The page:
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AYF Olympics Braces for Tidal Wave

AYF Olympics Braces for Tidal Wave

Visitors sitting poolside at this year’s Boston AYF Olympics could very well get caught up in a Detroit “Kopernik Tandourjian” tsunami.

Expected to compete this year is a K-T trio unlike anything the organization has ever seen. All three have qualified to participate in the USA Olympic Trials in an attempt to make the swim team that will represent the United States in the World Olympic Games being held in London, England this August.

They are the brother-sister tandem of Carolyn and Nick Arakelian, 18 and 16, respectively, and Michael Zennedjian, 22.

“To have three AYFers from one chapter who have qualified at this level is an incredible feat we can all celebrate and share with pride,” says mentor/guru Sonny Gavoor. “They may or may not make the Olympic team this year but getting to this stage of competition is monumental.”

No doubt a “new wave” of talent has entered the AYF ranks, following such acclaimed families as the Kaiserians from Philly, Karapetians from Detroit, and back in the 80s the Hananians from Boston.

All have set a previous standard that provided their share of thrills and applause at these events. Should all go according to script, expect a few records to fall. And should Detroit pile up the anticipated points, it could be another banner championship year for the Motor City gang.

The Arakelians reside in Livonia, children of Michael and Carol Arakelian. The father is a policeman who works extra hours and three jobs to provide private swim lessons for his four children. All are high achievers academically and in their swimming endeavors, where they are nationally ranked in their respective age categories.

This becomes very costly to the Arakelian family since private coaching costs $100 a month per child. When the children are invited to swim competitively, whether in-state or on the road, the cost falls on individual families.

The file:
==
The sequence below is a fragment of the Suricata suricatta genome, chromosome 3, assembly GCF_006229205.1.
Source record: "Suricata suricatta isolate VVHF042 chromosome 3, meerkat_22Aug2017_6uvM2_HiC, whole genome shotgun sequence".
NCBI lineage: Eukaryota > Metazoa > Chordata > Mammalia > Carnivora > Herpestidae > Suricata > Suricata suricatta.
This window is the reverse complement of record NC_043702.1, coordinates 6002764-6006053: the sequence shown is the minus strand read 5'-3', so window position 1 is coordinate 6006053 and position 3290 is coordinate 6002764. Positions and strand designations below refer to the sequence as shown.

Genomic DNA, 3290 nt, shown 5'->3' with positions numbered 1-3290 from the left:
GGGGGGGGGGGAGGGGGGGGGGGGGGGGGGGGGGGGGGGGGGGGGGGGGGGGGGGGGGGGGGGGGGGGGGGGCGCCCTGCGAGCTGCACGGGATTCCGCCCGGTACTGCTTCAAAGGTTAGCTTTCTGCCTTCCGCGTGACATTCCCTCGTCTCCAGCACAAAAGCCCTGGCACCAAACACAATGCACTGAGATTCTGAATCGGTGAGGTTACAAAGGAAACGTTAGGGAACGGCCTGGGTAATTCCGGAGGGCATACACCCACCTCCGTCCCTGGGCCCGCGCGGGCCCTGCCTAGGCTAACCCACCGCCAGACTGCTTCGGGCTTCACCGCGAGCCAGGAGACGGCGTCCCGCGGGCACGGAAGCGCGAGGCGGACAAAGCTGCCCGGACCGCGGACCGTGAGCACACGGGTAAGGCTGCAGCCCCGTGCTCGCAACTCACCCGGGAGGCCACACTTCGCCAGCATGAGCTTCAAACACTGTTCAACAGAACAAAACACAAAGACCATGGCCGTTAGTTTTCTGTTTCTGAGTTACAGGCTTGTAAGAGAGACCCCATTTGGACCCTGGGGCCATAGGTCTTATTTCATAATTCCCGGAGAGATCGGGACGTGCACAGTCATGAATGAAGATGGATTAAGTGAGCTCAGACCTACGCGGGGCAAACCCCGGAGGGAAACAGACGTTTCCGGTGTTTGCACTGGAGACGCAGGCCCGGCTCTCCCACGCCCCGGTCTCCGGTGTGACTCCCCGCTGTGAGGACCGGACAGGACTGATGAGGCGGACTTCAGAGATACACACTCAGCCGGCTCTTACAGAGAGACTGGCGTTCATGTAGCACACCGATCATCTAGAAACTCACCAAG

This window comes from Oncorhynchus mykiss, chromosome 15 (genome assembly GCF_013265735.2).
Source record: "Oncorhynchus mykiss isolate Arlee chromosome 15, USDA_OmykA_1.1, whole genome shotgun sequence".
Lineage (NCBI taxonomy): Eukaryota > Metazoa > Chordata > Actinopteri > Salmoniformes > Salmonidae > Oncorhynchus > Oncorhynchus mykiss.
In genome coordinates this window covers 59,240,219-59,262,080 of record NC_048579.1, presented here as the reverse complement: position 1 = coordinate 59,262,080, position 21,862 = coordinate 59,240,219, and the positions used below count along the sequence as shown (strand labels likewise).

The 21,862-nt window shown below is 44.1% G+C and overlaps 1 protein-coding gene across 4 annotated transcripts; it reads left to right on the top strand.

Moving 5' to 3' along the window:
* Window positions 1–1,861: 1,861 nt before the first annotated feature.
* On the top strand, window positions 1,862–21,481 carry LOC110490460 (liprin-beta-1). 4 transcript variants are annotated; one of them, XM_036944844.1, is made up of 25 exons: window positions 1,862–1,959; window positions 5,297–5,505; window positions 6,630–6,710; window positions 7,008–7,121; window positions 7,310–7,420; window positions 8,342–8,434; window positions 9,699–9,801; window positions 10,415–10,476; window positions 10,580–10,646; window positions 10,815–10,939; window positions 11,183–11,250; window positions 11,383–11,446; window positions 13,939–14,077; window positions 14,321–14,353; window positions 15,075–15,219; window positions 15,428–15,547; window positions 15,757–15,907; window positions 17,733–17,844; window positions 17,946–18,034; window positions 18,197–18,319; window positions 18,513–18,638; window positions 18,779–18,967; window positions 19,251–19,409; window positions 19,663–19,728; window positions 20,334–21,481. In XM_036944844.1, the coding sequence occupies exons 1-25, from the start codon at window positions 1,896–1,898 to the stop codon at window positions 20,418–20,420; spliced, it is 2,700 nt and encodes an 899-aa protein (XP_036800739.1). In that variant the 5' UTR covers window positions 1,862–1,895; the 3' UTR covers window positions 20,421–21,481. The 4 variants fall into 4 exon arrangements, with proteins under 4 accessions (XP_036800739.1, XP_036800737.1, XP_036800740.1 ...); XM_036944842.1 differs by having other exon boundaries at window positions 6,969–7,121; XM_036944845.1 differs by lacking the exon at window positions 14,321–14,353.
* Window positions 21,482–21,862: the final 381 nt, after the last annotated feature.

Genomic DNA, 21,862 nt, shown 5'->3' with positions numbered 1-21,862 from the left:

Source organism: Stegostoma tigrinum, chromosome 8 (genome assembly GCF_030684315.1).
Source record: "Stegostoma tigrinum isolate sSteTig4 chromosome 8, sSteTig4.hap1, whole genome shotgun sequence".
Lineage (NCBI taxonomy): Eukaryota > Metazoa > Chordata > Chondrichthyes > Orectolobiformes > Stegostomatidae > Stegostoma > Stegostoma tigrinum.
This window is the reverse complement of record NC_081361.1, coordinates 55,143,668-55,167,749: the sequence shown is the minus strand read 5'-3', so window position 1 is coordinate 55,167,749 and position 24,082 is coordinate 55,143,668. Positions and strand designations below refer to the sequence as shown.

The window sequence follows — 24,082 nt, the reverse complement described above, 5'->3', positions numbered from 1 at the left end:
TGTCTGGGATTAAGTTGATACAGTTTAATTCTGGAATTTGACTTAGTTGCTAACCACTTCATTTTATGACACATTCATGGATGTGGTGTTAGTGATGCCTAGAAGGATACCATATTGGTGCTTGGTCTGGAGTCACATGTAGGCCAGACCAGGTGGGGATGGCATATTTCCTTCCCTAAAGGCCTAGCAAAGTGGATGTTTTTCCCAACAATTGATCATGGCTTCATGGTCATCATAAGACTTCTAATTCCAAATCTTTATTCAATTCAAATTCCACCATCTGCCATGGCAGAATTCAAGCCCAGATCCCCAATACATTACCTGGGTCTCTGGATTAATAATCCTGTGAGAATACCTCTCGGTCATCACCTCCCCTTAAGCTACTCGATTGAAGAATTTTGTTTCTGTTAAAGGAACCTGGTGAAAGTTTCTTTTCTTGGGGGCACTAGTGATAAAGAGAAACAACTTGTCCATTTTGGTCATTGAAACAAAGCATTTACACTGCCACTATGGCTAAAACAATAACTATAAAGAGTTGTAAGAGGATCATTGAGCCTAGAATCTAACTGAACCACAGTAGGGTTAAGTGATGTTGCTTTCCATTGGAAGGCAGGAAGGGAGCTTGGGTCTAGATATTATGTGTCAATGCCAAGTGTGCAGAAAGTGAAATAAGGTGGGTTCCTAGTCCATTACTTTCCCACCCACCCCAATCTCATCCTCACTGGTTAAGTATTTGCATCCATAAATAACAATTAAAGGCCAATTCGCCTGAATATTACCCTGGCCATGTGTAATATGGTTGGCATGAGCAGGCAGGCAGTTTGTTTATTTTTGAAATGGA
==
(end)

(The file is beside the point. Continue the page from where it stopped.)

Nick just returned from an invitational week of competition, swimming with the top 24 athletes in his age group in the Atlantic Ocean off the coast of Florida.

In the past, Caroline and Nick were invited to attend the USA Olympic Training Center in Colorado Springs for evaluation and advance training with the top 30 in their respective age divisions.

Caroline swam for the Detroit AYF last year, winning four gold medals while eclipsing two records. She led her relay team to a long-sought-after victory from dead last to first, getting a high scorer’s trophy in the process. She’ll be attending Queens College in Charlotte, N.C., on a full swim scholarship.

Nick will transfer up from the Juniors and awaits his debut in Boston alongside his sister. The results should be astounding. Sister Becca is waiting in the wings to join her AYF siblings next year.

Zennedjian is a graduate of Xavier College in Cincinnati, Ohio, where he was captain of his swim team and conference swimmer of the year for the past three years.

He is the son of Michael Zennedjian and grandson of the late Garbis Zennedjian.

Michael also captained Brother Rice High School swim team to two state titles. In the 2005 Homenetmen World Games in Athens, Greece, he represented the United States together with the three Karapetian brothers to lead the team to victory.

In a most remarkable showing, this quartet won all 13 events entered while setting world records in each.

Michael also represented the Detroit chapter last year in the AYF Olympics, winning three gold medals and a high scorer’s trophy.

While in college, Michael worked part-time to cover expenses throughout his four years. He has also qualified to participate in the USA Olympic Trials in Omaha during the week of June 22 to July 2, where he will be responsible for paying his own expenses.

No doubt, some of these swimmers may have rubbed elbows with the Karapetians along their AYF journey or in the outside competitive world, which is vast with talent. It’s a pool meant to be shared by those who show promise and aptitude, where 1/100th of a second can mean the difference between victory and defeat.

And while we’re at it, should you be anywhere near the jumping pit, you might want to catch Steve Tutunjian going airborne.

The Providence AYF superstar is among the top collegiate jumpers, breaking records at Lehigh this past year. At his best, he may just uncork a 50-footer in the triple and a 23-footer in the long jump since both those marks were surpassed over his season.

As the years turn into decades, prominent athletes come and go. They will be remembered for the legacy they set and the momentum they gave the AYF. It’s a destiny that knows no end.

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